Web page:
by Terry Bellamak
After the Christchurch terrorist attacks, a lot of us are feeling vulnerable. Muslims, immigrants, people of colour, people with disabilities, nonbinary and gender diverse people, and women have all been shaken by the inescapable reality that hatred is alive and well, even in little old New Zealand.
The shooter’s far-right ideology takes aim at all marginalised groups. After all, the Venn diagram of white supremacists and male supremacists is pretty close to a circle. We need an even bigger circle of those who stand up to racism, sexism, homophobia, ableism, transphobia, and other forms of discrimination.
It would be natural for reproductive rights advocates to back off for fear of becoming a target of the far-right. Law reform is on the table this year, and that creates many target-rich environments as people gather together to talk about reproductive rights and call for change.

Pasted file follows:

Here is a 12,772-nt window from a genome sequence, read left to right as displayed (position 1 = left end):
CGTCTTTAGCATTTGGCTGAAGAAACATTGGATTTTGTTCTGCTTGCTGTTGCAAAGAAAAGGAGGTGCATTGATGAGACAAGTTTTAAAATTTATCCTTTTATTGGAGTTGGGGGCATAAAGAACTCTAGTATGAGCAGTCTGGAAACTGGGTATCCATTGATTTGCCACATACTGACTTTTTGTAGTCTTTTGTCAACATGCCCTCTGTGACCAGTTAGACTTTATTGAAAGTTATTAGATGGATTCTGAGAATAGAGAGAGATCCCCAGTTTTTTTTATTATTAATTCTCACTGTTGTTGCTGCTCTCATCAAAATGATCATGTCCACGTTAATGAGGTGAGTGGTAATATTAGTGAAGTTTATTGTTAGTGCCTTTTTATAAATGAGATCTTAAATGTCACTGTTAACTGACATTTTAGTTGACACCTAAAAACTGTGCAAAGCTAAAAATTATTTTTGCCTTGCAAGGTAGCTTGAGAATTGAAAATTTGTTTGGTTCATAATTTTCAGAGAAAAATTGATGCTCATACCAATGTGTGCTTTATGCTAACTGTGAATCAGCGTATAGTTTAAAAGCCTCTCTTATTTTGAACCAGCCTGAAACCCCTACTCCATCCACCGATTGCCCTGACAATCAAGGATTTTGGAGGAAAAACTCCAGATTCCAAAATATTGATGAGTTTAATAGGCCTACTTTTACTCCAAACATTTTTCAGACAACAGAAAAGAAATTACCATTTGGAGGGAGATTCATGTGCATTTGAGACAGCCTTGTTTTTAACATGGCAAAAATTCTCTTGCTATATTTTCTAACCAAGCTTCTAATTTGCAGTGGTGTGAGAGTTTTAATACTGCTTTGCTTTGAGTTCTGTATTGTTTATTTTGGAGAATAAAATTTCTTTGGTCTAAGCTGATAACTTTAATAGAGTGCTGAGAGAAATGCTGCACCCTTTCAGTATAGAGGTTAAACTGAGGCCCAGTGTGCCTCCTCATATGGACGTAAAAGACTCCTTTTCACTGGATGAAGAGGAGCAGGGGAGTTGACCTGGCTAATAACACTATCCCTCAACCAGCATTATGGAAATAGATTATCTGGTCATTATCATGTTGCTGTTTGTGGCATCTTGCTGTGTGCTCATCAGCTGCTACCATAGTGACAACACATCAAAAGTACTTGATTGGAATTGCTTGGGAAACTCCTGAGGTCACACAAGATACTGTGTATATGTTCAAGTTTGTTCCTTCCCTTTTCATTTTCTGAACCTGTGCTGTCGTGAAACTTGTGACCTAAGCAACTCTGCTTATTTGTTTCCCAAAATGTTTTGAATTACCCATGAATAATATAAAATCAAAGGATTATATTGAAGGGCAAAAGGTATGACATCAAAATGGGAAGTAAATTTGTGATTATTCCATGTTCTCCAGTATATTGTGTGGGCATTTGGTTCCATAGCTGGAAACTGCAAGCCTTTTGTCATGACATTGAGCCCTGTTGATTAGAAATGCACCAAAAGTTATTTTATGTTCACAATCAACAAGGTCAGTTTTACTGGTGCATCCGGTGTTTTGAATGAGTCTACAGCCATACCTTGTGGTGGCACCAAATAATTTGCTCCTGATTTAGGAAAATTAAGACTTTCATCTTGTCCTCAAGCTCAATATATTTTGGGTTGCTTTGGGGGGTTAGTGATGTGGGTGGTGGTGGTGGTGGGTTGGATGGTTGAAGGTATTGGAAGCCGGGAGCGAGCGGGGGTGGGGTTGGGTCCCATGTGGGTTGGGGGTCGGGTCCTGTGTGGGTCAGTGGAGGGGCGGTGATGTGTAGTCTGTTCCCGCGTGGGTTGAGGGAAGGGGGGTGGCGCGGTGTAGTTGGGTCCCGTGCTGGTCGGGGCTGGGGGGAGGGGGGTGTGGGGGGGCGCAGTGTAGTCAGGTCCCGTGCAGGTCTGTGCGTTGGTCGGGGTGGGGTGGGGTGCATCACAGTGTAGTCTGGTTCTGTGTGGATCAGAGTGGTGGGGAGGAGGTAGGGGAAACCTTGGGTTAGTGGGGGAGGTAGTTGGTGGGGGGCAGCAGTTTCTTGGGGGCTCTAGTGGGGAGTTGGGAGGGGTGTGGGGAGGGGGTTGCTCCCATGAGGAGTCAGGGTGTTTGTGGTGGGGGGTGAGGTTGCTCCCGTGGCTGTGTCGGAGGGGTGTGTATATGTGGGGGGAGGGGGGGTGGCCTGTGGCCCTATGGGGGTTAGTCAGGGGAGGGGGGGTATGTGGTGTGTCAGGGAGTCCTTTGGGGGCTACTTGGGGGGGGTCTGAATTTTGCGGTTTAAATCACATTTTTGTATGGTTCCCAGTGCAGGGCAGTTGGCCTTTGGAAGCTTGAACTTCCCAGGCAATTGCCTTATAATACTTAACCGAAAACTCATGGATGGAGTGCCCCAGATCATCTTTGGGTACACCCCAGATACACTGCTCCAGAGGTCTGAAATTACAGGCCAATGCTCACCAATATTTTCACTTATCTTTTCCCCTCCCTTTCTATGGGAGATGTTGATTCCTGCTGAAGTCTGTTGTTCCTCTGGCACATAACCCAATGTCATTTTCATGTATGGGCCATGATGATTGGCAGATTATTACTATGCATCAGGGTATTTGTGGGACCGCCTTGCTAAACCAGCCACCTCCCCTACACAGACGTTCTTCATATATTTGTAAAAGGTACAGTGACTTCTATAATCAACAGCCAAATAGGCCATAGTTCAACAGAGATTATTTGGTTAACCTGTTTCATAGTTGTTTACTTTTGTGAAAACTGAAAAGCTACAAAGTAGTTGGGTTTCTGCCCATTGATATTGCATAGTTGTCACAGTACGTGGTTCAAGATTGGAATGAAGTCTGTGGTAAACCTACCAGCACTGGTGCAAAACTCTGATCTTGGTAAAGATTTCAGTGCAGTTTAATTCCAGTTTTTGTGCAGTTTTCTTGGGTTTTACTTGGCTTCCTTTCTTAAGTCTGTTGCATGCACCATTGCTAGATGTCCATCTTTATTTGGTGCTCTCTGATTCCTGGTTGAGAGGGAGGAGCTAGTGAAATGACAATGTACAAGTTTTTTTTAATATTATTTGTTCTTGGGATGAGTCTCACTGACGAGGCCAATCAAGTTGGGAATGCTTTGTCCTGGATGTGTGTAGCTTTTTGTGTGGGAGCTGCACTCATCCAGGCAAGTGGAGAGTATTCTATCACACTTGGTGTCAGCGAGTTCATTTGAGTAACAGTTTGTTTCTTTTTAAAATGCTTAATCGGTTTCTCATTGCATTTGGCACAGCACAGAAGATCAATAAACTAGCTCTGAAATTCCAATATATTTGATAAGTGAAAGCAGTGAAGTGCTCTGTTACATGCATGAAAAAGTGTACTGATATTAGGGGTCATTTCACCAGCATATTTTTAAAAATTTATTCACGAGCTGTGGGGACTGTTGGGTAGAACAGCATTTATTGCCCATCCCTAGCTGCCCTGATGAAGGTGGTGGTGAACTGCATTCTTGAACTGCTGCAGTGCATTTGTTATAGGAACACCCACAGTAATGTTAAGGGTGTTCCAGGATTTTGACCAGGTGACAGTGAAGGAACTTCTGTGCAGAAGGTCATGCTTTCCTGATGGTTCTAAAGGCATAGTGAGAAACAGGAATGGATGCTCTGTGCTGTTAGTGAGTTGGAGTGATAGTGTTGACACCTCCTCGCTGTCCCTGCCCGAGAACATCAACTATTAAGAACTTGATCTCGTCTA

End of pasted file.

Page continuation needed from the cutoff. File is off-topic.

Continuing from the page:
Your chances of being killed in a terrorist attack are miniscule. So are your chances of getting pregnant while on contraception, or running across a certifying consultant who isn’t satisfied you meet the grounds in the Crimes Act.
But those things happen, and they matter quite a lot to the people they happen to.
So let’s work to prevent them, or at least minimise the damage they cause. We can stand up and call out injustice and bigotry when we see it. We can demand Parliament to stop treating women as though they were incompetent to make their own medical decisions. If not us, then who?
And so, we fight. We still might lose. But if we don’t fight, we have already lost.
Let’s double down instead.
Reproductive rights are human rights. Somebody should fight for them. You are somebody.